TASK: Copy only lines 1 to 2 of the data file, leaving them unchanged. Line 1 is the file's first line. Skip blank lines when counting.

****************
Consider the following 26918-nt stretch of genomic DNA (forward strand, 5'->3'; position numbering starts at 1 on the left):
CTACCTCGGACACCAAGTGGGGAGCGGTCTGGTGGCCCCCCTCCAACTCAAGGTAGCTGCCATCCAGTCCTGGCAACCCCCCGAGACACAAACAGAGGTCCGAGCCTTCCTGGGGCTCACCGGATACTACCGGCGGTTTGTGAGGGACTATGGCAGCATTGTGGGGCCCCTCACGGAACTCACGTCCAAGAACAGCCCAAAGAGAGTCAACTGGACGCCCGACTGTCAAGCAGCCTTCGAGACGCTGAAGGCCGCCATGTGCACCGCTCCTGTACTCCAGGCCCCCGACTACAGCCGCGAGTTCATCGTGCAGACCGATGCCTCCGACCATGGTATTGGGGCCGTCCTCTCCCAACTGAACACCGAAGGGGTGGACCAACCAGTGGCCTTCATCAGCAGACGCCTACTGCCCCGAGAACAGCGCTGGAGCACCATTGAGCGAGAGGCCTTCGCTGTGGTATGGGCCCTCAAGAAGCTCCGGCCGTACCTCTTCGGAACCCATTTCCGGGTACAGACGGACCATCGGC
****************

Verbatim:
Consider the following 26918-nt stretch of genomic DNA (forward strand, 5'->3'; position numbering starts at 1 on the left):
CTACCTCGGACACCAAGTGGGGAGCGGTCTGGTGGCCCCCCTCCAACTCAAGGTAGCTGCCATCCAGTCCTGGCAACCCCCCGAGACACAAACAGAGGTCCGAGCCTTCCTGGGGCTCACCGGATACTACCGGCGGTTTGTGAGGGACTATGGCAGCATTGTGGGGCCCCTCACGGAACTCACGTCCAAGAACAGCCCAAAGAGAGTCAACTGGACGCCCGACTGTCAAGCAGCCTTCGAGACGCTGAAGGCCGCCATGTGCACCGCTCCTGTACTCCAGGCCCCCGACTACAGCCGCGAGTTCATCGTGCAGACCGATGCCTCCGACCATGGTATTGGGGCCGTCCTCTCCCAACTGAACACCGAAGGGGTGGACCAACCAGTGGCCTTCATCAGCAGACGCCTACTGCCCCGAGAACAGCGCTGGAGCACCATTGAGCGAGAGGCCTTCGCTGTGGTATGGGCCCTCAAGAAGCTCCGGCCGTACCTCTTCGGAACCCATTTCCGGGTACAGACGGACCATCGGC